Overpromising Social Welfare Benefits? Electoral Competition and Welfare Politics in Taiwan

Jaemin Shim*

*Corresponding author for this work

Research output: Contribution to journalJournal articlepeer-review

3 Citations (Scopus)


Drawing insights from legislative, electoral and welfare studies, the article investigates whether and to what extent electoral competition affects incumbent politicians' overpromising of social welfare benefits. For this, Taiwan is chosen as the case and the article examines the fate of elite-level social welfare legislative proposals in the period between 1992 and 2016. Findings drawn from quantitative bill sponsorship patterns demonstrate that political elites tend to propose failure-prone social welfare bills during election periods. Moreover, this tendency grew even more clearly in tandem with the rising levels of electoral democracy. The article argues that the overpromising of social welfare benefits is likely due to cognitive biases on the voter side allowing politicians to make promises without necessarily facing the negative consequences of under-delivery. The article contributes to the comparative welfare state literature by adding much-needed nuance to the existing debates on the relationship between democratic deepening, electoral competition, and the development of welfare politics.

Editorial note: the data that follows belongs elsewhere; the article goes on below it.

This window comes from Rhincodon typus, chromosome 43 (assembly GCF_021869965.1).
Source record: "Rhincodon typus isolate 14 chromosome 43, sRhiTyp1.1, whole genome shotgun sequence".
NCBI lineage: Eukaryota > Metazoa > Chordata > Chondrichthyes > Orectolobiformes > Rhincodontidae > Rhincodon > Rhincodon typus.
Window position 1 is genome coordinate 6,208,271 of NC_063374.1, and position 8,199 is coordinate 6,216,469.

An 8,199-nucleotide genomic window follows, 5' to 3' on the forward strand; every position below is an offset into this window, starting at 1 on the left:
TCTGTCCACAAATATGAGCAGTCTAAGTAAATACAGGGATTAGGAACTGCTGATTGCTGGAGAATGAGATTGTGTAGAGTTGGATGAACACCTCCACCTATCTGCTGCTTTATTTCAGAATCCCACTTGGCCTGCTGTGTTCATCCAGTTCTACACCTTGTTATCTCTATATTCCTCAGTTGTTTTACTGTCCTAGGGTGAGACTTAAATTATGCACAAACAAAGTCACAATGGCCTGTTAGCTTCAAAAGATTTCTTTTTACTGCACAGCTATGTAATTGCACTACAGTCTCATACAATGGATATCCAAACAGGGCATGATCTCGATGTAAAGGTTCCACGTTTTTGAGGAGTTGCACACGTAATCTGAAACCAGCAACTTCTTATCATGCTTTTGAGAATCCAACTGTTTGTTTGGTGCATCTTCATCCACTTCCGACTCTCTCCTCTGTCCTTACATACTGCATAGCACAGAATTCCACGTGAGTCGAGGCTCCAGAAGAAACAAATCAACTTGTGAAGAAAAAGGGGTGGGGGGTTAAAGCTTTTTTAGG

Original languageEnglish
Pages (from-to)99-123
Number of pages25
JournalJournal of East Asian Studies
Issue number1
Early online date31 Jan 2022
Publication statusPublished - Mar 2022

Scopus Subject Areas

  • Development
  • Sociology and Political Science
  • Economics and Econometrics
  • Political Science and International Relations

User-Defined Keywords

  • bill sponsor
  • electoral competition
  • legislative politics
  • overpromising
  • Taiwan
  • welfare politics


Dive into the research topics of 'Overpromising Social Welfare Benefits? Electoral Competition and Welfare Politics in Taiwan'. Together they form a unique fingerprint.

Cite this